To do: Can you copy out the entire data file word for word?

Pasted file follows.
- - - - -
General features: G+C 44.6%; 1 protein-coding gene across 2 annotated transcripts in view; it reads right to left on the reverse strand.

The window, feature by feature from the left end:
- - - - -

General features: G+C 44.6%; 1 protein-coding gene across 2 annotated transcripts in view; it reads right to left on the reverse strand.

The window, feature by feature from the left end: